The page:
The majority of the studies used the definition of medication errors developed by the American Society of Health-System Pharmacists (No authors listed 1998). Medication errors were defined as “any preventable event that may cause or lead to inappropriate medication use or patient harm while the medication is in the control of the health care professional, patient, or consumer.” Prescribing errors are the most common errors and include wrong drug, form, dosage or frequency; wrong route; and contraindicated drug use and interaction (Fontan et al. 2003). Errors in administering drugs, a subcategory of medication errors, include omission of a dose; and wrong dose, route, or time. Bates et al. (1998) further categorized medication errors and adverse events by severity and harm for patients. Potts et al. (2004) defined rules violations as errors not compliant with standard hospital practices (e.g., abbreviations). An ADE was defined as “an injury from a medicine (or lack of an intended medicine).” The U.S. Pharmacopeia Convention classified ADEs by length and severity (Santell et al. 2003). We included in the meta-analyses rates of total prescribing medication errors, of wrong dose and wrong drug errors, and of ADEs.
Only one intervention study randomly allocated patients to CPOE or handwritten orders (Fontan et al. 2003). Few authors used random sampling of patients (Bates et al. 1998) or physician practices (Weingart et al. 2003) to minimize selection bias and increase the external validity of studies. Two prospective studies had formal control groups (Gandhi et al. 2005; Oliven et al. 2005) (Table 1). Adjustment for confounding by patient and provider characteristics was reported in one study (Bizovi et al. 2002).
Macaskill's and Egger's tests for publication bias were not statistically significant for any of the outcomes. The Trim and Fill method indicated a modest amount of publication or small study bias in dosing errors, but without any practical impact on the pooled estimate. There was no apparent bias for medication errors. For adverse events, funnel plot asymmetry was absent if the large study (King et al. 2003) was omitted. The Trim and Fill method is recommended as a tool for sensitivity analysis, and in this case should be interpreted with some caution due to both the small number of studies and the large amount of heterogeneity between studies (Terrin et al. 2003).
We calculated the ORs of medication errors for each study to enable inclusion of all studies with differential reporting of outcomes (Figure 2). All studies reported a reduction in medication errors after CPOE. The strength of the association differed among studies with 98.6 percent of variance between studies attributable to heterogeneity (p<.0001). The presence of a control group versus before–after comparisons, clinical setting, and inclusion of not intercepted errors did not influence the association between CPOE and medication errors. However, two factors significantly modified the effects of CPOE: the rate of medication errors in the group with handwritten physician orders (p for interaction=.022) and target population (p for interaction=.028). The use of CPOE was associated with a 66 percent reduction in medication errors in adults (OR=0.34; 95 percent CI 0.22–0.52) and a similar effect in children, although not statistically significant in a pooled analysis (OR=0.31; 95 percent CI 0.09–1.02) (Table 3). The effect of CPOE was larger when the rate of medication errors was more than 12 percent (highest 20 percent of the distribution) with handwritten physician orders.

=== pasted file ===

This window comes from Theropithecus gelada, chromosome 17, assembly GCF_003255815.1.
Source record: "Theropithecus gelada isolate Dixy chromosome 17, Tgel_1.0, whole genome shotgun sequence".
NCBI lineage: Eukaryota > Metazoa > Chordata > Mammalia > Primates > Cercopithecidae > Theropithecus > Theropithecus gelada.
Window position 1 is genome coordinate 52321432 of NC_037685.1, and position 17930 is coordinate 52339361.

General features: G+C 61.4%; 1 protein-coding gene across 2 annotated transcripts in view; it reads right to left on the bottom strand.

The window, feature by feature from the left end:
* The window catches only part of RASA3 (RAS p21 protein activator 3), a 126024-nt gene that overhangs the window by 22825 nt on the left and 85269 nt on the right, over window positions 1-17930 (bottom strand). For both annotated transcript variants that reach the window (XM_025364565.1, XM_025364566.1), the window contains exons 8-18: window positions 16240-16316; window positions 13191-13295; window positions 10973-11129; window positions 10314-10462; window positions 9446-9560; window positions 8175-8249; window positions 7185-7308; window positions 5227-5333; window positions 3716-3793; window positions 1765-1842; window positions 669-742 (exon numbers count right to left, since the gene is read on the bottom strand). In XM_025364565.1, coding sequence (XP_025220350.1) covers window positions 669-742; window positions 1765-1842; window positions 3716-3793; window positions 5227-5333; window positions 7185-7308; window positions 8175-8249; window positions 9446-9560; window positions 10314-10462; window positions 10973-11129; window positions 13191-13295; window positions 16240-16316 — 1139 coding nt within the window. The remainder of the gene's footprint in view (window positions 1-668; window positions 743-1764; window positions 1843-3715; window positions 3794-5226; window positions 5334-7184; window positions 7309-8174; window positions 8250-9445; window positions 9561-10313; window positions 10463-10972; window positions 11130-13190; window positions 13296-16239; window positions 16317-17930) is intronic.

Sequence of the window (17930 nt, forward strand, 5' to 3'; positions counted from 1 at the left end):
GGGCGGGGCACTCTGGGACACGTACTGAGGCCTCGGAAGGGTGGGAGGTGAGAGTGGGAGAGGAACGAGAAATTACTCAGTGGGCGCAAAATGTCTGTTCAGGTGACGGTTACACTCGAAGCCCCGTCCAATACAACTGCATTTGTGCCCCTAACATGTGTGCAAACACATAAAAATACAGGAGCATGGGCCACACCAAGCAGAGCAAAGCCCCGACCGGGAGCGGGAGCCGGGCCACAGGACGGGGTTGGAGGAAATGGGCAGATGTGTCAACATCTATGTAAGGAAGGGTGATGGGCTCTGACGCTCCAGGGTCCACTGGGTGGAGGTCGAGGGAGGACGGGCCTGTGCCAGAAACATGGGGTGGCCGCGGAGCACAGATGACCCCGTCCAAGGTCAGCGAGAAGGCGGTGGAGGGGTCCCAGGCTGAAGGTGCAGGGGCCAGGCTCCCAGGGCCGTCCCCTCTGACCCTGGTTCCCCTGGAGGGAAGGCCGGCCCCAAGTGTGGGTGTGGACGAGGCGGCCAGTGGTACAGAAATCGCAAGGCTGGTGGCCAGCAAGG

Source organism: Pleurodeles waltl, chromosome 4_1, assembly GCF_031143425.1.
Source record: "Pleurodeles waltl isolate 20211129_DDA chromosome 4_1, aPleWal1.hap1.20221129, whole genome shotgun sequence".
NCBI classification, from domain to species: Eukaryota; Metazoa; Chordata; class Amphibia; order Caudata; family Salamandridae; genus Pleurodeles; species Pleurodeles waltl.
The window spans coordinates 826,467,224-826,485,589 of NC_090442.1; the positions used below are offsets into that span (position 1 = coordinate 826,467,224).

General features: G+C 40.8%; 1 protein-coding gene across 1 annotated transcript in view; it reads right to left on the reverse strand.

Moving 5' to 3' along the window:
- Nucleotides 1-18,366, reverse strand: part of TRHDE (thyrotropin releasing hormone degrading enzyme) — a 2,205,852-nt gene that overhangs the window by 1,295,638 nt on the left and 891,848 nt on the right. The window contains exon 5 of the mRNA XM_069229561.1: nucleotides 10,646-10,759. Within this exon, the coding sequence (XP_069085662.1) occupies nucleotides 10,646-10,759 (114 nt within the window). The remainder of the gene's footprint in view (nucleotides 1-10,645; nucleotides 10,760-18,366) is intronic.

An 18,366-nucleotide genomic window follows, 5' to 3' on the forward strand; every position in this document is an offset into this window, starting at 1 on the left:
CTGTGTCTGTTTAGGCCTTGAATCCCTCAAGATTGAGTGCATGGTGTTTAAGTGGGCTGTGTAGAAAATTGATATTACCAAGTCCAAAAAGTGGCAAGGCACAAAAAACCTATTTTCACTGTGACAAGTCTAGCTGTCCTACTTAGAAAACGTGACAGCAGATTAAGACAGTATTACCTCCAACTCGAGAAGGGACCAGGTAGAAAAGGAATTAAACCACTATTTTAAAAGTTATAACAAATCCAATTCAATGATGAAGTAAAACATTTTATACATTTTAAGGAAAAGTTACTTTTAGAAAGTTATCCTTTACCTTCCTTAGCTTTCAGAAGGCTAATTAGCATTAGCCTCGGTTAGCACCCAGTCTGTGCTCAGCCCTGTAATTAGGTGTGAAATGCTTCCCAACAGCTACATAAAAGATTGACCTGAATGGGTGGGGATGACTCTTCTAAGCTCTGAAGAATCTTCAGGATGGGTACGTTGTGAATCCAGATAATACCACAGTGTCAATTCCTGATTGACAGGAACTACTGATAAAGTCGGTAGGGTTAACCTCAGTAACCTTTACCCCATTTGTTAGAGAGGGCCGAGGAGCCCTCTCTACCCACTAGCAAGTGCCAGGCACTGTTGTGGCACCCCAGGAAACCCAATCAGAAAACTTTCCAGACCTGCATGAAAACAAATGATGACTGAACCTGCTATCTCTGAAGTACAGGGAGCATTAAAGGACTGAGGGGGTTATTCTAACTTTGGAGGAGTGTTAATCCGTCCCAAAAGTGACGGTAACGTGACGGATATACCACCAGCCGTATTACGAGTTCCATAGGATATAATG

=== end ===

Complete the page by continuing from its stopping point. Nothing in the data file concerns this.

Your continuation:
The calculated “number needed to treat” and “number of orders needed to prescribe with CPOE to prevent one event” for each study with significant ORs are shown in Table 3. Heterogeneity remained significant in subgroups of adult and children populations and in studies with different baseline rates of medication errors with more than 70 percent of the variation attributable to differences between individual studies. Therefore, pooled ORs are not reliable and valid estimates of effects of CPOE and clinical decisions should be made based on results from individual studies. The greatest benefit of CPOE was demonstrated in one randomized controlled trial with 775 avoided medication errors (95 percent CI 752–811) per 1,000 orders (Fontan et al. 2003).
The rate of prescribing a wrong drug did not decrease after CPOE. Medication errors related to a wrong dose were significantly reduced in three studies with nonsignificant changes in four other studies (Table 3). The results of individual studies varied significantly (p for heterogeneity <.001). A greater decrease in dose errors was observed in studies with a control group compared with pre- and post-CPOE analyses (p for interaction <.001). Randomized intervention demonstrated a 72 percent reduction in risk of wrong dose medication errors using CPOE (OR=0.28; 95 percent CI 0.15–0.52) with 19 avoided medication errors per 1,000 orders.